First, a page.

covering Oneida-Lewis-Herkimer & Hamiliton Counties
Wednesday, March 3, 1999The Arts Guild of Old Forge, Inc.
By Suzanne Evans
Presently, Old Forge Arts Center has an exhibit called Makutano (means intersection in Swahili) that was put together by Mark Scheflen, a photographer. He has captured the beauty and excitement of wildlife in East, Central and South Africa by creating sculptures to express life and nature. Mr. Scheflen decides on what image he wants to project from one of his photographs. Then he designs and constructs an enclosure for the concept of the wildlife photograph. The photograph is enlarged into a transparency which is then incorporated into the sculpture where it is illuminated through the power of projected light. The enclosure may be made from bits and pieces found near where the photograph was taken. Materials may include exotic woods, beads, sheet copper, tree bark, feathers, custom wood moldings and special hardware. The integration of photograph and the design of the enclosure graphically state an opinion or attitude of the artist.
Why did Mark Scheflen show his photographs as light boxes? It was out of necessity since he did not have adequate lighting to show off his installations. Once he saw the effect of light in the boxes he realized its effectiveness. In the present exhibition Makutano, the control of sound, light and exhibit design enables Scheflen to share his thoughts and feelings of Africa with the visitors. Another part of the exhibit is a display of drawings and paintings created in workshops at primary an secondary schools in the Makueni and Machakos Districts of Kenya. It was exhibited at St. Mark's Church in-the-Bowery in New York City. Later Mark Scheflen, Director of the Visual Arts Program at St. Mark's Church in-the-Bowery curated for travel artwork from students in New York City to be exhibited in Kenya and artwork from Kenyan students to be shown in the United States.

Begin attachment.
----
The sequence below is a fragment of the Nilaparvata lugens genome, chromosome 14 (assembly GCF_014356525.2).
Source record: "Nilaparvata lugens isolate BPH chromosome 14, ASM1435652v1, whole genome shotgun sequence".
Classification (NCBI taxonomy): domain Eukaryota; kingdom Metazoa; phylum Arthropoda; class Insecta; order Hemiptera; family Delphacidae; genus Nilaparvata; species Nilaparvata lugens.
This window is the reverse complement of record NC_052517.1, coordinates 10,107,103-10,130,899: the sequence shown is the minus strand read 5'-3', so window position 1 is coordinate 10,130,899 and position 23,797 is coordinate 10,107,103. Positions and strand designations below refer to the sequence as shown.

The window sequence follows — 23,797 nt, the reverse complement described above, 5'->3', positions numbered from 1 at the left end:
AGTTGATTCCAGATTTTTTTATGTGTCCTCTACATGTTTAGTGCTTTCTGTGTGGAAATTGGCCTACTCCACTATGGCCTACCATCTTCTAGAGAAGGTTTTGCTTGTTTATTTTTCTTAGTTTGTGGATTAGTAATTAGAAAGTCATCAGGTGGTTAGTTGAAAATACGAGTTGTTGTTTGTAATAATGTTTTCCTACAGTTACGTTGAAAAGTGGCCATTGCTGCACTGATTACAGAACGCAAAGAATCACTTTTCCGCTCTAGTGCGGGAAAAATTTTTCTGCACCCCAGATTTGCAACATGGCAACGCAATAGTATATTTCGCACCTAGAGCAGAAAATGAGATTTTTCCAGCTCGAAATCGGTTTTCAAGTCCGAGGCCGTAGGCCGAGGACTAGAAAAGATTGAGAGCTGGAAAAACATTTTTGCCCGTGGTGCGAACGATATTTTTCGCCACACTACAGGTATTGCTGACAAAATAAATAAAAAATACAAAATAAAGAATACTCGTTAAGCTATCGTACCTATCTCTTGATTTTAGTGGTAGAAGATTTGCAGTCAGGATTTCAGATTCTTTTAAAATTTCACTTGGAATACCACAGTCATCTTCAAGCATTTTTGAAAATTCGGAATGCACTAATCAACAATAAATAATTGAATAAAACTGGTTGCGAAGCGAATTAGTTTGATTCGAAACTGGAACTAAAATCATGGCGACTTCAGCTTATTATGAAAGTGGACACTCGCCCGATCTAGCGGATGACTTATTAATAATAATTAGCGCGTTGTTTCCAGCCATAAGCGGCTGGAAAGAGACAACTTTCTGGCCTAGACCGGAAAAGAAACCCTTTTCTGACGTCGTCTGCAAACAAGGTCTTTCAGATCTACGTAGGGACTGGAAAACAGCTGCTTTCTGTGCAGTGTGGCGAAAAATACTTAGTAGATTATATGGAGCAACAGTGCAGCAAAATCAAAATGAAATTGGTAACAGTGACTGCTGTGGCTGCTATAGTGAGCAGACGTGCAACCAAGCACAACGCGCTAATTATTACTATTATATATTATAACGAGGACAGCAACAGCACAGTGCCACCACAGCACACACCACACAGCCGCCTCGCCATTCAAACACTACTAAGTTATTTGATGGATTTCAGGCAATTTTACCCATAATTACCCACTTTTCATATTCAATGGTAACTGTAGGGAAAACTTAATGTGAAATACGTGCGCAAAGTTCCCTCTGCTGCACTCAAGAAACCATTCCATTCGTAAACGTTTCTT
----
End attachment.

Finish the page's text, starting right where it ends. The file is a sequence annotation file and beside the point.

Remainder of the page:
The artwork on exhibit in Africa from New York students came about when Dr. David Gitari, the Archbishop of Kenya and Bishop Kanuku of the Machakos and Makueni Districts invited Mr. Scheflen to present the American's exhibition and to teach a series of art workshops at 15 schools in the Makueni and Machakos Districts. After the American exhibit the Kenyan students were invited to reciprocate with their own compositions. Mark Scheflen supplied paper, pens, crayons and water paints. The only limit placed on the Kenyan children doing the art work was to have them completed in five weeks so they would be ready to travel to the United States.
The Kenyan students artwork makes a statement about the sociological and economic cross sections that are in existence in African today. Some images depicted are of wild and domestic animals. local architecture and topography, lifestyles and fashion, and ceremonial rituals. The exhibition has been shown at the United Nations in commemoration of the "Day of the Africa Child" the Staten Island Children's Museum, the Central Children's Room at the Donnell Library, New York City, Hudson Valley Children's Museum in Nyack, N.Y.
The exhibit will continue to travel to the North Museum of Natural History and Science. Students living in the local community near the exhibition will be able to reciprocate with their own drawings and paintings.The Makueni and Machakos Project developed by Mark Scheflen will be on display through April 1, 1999 at Arts Center/Old Forge. Parents should make an extra effort to take their children to this worthwhile exhibit. It's not every day that youngsters can see first hand drawings of their African contemporaries or the exciting, illuminated sculptures depicting wildlife in Africa. One illuminated sculpture Mr. Scheflen created has special affects whereby a giraffe suddenly appears as you walk up to the artwork. African music enhances the environment within the gallery.